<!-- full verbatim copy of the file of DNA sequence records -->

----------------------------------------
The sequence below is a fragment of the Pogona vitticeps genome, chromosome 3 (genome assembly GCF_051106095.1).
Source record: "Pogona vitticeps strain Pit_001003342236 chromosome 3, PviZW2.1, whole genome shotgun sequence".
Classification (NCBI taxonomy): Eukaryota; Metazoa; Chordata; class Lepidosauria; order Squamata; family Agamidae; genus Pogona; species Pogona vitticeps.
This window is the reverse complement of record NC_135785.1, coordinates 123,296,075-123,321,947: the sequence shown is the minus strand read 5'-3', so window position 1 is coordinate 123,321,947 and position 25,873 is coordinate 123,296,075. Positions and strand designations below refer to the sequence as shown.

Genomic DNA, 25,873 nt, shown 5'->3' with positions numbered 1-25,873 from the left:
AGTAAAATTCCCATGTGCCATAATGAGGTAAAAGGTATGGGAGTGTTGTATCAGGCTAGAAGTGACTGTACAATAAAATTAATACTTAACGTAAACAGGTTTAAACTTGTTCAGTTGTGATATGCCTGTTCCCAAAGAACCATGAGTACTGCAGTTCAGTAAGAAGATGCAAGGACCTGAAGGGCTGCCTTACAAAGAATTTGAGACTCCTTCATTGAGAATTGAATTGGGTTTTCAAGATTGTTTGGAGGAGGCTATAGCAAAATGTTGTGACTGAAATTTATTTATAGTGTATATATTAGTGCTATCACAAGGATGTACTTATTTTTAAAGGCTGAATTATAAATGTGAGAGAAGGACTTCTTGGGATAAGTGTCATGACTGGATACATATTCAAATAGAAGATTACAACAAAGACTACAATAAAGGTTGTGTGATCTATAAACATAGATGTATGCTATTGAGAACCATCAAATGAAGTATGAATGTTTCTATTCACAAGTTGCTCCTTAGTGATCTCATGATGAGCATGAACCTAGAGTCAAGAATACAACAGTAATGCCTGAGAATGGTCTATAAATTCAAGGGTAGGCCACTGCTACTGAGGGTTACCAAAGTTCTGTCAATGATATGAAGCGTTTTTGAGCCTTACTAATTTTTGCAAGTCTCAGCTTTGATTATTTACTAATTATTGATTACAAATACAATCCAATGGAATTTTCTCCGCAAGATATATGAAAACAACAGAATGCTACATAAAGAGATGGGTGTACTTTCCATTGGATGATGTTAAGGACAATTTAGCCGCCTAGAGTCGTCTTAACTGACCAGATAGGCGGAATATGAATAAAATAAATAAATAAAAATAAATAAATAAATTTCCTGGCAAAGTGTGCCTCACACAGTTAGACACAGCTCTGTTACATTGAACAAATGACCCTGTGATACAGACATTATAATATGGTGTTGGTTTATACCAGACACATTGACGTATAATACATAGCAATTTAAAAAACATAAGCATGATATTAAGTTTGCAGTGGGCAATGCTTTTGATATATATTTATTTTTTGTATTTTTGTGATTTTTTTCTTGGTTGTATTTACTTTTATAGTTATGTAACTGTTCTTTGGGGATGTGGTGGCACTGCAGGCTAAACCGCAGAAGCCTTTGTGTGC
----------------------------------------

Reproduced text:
The sequence below is a fragment of the Pogona vitticeps genome, chromosome 3 (genome assembly GCF_051106095.1).
Source record: "Pogona vitticeps strain Pit_001003342236 chromosome 3, PviZW2.1, whole genome shotgun sequence".
Classification (NCBI taxonomy): Eukaryota; Metazoa; Chordata; class Lepidosauria; order Squamata; family Agamidae; genus Pogona; species Pogona vitticeps.
This window is the reverse complement of record NC_135785.1, coordinates 123,296,075-123,321,947: the sequence shown is the minus strand read 5'-3', so window position 1 is coordinate 123,321,947 and position 25,873 is coordinate 123,296,075. Positions and strand designations below refer to the sequence as shown.

Genomic DNA, 25,873 nt, shown 5'->3' with positions numbered 1-25,873 from the left:
AGTAAAATTCCCATGTGCCATAATGAGGTAAAAGGTATGGGAGTGTTGTATCAGGCTAGAAGTGACTGTACAATAAAATTAATACTTAACGTAAACAGGTTTAAACTTGTTCAGTTGTGATATGCCTGTTCCCAAAGAACCATGAGTACTGCAGTTCAGTAAGAAGATGCAAGGACCTGAAGGGCTGCCTTACAAAGAATTTGAGACTCCTTCATTGAGAATTGAATTGGGTTTTCAAGATTGTTTGGAGGAGGCTATAGCAAAATGTTGTGACTGAAATTTATTTATAGTGTATATATTAGTGCTATCACAAGGATGTACTTATTTTTAAAGGCTGAATTATAAATGTGAGAGAAGGACTTCTTGGGATAAGTGTCATGACTGGATACATATTCAAATAGAAGATTACAACAAAGACTACAATAAAGGTTGTGTGATCTATAAACATAGATGTATGCTATTGAGAACCATCAAATGAAGTATGAATGTTTCTATTCACAAGTTGCTCCTTAGTGATCTCATGATGAGCATGAACCTAGAGTCAAGAATACAACAGTAATGCCTGAGAATGGTCTATAAATTCAAGGGTAGGCCACTGCTACTGAGGGTTACCAAAGTTCTGTCAATGATATGAAGCGTTTTTGAGCCTTACTAATTTTTGCAAGTCTCAGCTTTGATTATTTACTAATTATTGATTACAAATACAATCCAATGGAATTTTCTCCGCAAGATATATGAAAACAACAGAATGCTACATAAAGAGATGGGTGTACTTTCCATTGGATGATGTTAAGGACAATTTAGCCGCCTAGAGTCGTCTTAACTGACCAGATAGGCGGAATATGAATAAAATAAATAAATAAAAATAAATAAATAAATTTCCTGGCAAAGTGTGCCTCACACAGTTAGACACAGCTCTGTTACATTGAACAAATGACCCTGTGATACAGACATTATAATATGGTGTTGGTTTATACCAGACACATTGACGTATAATACATAGCAATTTAAAAAACATAAGCATGATATTAAGTTTGCAGTGGGCAATGCTTTTGATATATATTTATTTTTTGTATTTTTGTGATTTTTTTCTTGGTTGTATTTACTTTTATAGTTATGTAACTGTTCTTTGGGGATGTGGTGGCACTGCAGGCTAAACCGCAGAAGCCTTTGTGTGC